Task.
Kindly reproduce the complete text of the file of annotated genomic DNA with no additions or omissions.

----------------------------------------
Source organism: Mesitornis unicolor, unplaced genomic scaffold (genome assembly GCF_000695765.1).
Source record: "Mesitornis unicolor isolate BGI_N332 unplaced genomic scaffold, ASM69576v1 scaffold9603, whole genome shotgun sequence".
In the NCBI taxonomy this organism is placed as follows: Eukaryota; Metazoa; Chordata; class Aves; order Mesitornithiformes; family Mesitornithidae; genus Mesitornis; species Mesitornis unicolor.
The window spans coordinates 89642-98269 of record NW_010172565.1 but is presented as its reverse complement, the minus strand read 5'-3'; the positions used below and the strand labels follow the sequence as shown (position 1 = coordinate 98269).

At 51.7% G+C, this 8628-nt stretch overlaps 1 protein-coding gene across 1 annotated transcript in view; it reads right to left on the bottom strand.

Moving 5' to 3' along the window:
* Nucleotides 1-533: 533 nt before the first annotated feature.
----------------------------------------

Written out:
Source organism: Mesitornis unicolor, unplaced genomic scaffold (genome assembly GCF_000695765.1).
Source record: "Mesitornis unicolor isolate BGI_N332 unplaced genomic scaffold, ASM69576v1 scaffold9603, whole genome shotgun sequence".
In the NCBI taxonomy this organism is placed as follows: Eukaryota; Metazoa; Chordata; class Aves; order Mesitornithiformes; family Mesitornithidae; genus Mesitornis; species Mesitornis unicolor.
The window spans coordinates 89642-98269 of record NW_010172565.1 but is presented as its reverse complement, the minus strand read 5'-3'; the positions used below and the strand labels follow the sequence as shown (position 1 = coordinate 98269).

At 51.7% G+C, this 8628-nt stretch overlaps 1 protein-coding gene across 1 annotated transcript in view; it reads right to left on the bottom strand.

Moving 5' to 3' along the window:
* Nucleotides 1-533: 533 nt before the first annotated feature.